[title size=”2″]Practical tips for traveling with a special needs child[/title]
- Mail diapers and tubie food ahead.
These are the heaviest and bulkiest things you plan to bring, but consider sending them to your hotel ahead of time. Hotels will hold on to any packages they receive for you if it’s within a certain time period of your stay. This means you can send a package ahead, make sure it’s arrived and then step on the plane!
- Use 3M command hooks.
When staying away from home, you can use a 3M command hooks to hang your child’s food bag instead of an IV pole. The hooks can go anywhere and they easily come down when it’s time to go, leaving no trace.
- Use plastic links.
If a road trip is part of your adventure, you can use the plastic links from children’s toys to hang the food bag from the handle or clothing hanger in your vehicle. Tiny bungee cords can also be handy for hanging and improvising.
- Battery powered CPAP machines.
Never been able to camp because you are tied to an outlet at night? Call your medical supplier, they can give you information about obtaining a battery powered CPAP machine for temporary use during your trip.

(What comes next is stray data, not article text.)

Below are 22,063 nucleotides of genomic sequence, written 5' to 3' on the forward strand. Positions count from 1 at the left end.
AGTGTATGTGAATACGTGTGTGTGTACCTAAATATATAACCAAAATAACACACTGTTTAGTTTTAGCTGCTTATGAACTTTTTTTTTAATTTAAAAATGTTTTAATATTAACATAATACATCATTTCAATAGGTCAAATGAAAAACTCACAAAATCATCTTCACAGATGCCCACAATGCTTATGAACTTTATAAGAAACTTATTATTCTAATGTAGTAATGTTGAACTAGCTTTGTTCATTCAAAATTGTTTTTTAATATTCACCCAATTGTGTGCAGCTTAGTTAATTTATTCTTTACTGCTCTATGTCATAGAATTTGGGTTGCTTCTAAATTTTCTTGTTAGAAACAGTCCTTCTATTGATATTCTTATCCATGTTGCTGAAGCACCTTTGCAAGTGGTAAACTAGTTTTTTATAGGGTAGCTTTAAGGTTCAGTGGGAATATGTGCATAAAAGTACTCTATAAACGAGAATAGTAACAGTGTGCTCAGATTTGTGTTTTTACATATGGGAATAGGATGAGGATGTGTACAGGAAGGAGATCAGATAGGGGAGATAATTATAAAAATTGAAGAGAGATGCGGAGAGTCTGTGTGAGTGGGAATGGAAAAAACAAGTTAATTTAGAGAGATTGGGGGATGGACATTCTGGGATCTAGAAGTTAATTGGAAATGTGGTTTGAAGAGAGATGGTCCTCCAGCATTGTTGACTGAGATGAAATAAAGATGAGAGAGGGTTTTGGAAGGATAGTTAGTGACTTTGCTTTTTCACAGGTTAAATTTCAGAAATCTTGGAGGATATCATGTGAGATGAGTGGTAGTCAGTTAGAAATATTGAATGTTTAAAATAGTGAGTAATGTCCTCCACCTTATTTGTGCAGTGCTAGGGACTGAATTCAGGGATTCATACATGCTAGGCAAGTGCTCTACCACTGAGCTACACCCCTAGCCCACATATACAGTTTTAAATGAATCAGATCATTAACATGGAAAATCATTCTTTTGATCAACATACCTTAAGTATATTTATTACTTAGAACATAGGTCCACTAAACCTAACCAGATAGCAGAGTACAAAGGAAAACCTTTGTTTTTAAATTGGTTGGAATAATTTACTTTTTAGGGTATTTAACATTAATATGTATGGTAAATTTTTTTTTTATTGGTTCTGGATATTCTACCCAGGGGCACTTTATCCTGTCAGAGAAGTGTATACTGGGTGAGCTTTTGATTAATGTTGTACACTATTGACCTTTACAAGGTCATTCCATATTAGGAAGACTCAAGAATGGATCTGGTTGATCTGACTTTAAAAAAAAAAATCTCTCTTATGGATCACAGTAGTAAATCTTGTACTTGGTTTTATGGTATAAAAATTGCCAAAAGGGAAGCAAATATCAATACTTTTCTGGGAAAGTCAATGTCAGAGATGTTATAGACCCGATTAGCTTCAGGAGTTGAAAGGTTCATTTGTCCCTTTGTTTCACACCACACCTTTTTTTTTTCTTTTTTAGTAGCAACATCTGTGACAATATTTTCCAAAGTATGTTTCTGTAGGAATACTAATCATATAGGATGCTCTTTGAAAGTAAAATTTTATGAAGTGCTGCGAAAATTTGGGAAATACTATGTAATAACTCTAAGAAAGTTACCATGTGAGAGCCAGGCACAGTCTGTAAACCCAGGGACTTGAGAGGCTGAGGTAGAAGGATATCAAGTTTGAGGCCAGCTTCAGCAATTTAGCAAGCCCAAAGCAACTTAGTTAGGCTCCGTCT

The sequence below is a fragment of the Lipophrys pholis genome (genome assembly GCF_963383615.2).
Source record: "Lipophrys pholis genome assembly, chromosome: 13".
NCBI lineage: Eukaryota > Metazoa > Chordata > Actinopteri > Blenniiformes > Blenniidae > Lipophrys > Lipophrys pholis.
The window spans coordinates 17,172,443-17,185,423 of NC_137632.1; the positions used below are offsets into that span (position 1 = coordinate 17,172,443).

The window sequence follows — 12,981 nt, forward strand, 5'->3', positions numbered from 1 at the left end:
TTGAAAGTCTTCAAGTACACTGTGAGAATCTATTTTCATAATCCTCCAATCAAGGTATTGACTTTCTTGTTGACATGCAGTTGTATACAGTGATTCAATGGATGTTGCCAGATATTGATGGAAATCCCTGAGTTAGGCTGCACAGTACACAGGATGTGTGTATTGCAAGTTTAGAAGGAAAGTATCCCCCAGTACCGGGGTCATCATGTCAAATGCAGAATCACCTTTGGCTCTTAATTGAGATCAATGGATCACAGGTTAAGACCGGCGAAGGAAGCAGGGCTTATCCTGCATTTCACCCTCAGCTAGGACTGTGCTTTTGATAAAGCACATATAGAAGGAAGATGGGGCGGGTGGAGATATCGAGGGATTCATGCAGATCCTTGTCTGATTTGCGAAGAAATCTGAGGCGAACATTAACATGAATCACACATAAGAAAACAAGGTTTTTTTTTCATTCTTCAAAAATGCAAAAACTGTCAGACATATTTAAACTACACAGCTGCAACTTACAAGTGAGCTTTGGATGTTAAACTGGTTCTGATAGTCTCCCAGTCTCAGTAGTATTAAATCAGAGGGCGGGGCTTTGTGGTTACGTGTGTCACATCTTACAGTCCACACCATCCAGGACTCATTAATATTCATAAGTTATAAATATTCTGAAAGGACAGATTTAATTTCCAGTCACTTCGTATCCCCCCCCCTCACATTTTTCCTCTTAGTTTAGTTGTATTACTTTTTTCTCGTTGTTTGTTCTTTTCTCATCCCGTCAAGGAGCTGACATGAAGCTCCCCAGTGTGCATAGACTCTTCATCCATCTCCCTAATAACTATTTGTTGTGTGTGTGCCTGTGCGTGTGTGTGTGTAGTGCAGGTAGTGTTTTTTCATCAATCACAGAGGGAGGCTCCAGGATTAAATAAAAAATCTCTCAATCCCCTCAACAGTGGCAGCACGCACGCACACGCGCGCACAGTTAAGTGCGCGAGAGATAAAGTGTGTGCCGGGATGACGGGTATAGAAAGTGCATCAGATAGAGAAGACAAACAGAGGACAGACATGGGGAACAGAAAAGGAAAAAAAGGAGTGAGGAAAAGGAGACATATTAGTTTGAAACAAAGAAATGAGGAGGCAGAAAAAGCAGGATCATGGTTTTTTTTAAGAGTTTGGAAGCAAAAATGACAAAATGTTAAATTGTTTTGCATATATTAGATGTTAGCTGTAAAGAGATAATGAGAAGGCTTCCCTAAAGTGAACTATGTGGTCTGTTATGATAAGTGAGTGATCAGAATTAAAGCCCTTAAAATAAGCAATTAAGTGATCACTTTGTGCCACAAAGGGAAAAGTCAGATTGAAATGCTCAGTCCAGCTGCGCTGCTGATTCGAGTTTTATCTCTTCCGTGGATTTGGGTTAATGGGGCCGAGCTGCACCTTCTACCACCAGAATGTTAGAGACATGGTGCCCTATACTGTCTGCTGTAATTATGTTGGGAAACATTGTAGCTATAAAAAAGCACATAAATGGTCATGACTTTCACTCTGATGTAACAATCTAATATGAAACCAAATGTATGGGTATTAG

- Pass out treats AND education.
If you are worried about disrupting others on the airplane, consider planning in advance and giving the people around you a goody bag with a note. We have seen this done for babies and toddlers, but it’s a great idea to spread awareness about your child’s disability. You can include things like, earplugs, a stick of gum, mints, a few sweets and maybe even a brief paragraph about your child’s disability.
- Put your number on your child.
If your child wanders, consider putting your number somewhere on them. Simply writing your number on them with a Sharpee works nicely, but there are also bracelets, necklaces, temporary tattoos and clothes made just for this purpose.
- Noise canceling headphones.
If your child is sensitive to extra stimulation, bring noise canceling headphones to reduce some of the stress of crowded places and airports with bright blinking lights.
- Be flexible!
Oh sure, you already know this right? And you likely already are (special needs parents have to be!), but a little reminder never hurts. Your road trip might require a few (several?) extra stops, your flight might tap your patience and you might need to move to a table more suitable for your family when you eat out, but it’s okay. You will be pleasantly surprised at how accommodating people can be when they meet your unique family!
We hope some of these tips will help you on your way. Do you know of any clever tips and tricks that we haven’t thought of? Parents know best, share your tips of the traveling trade in the comments! Happy vacationing!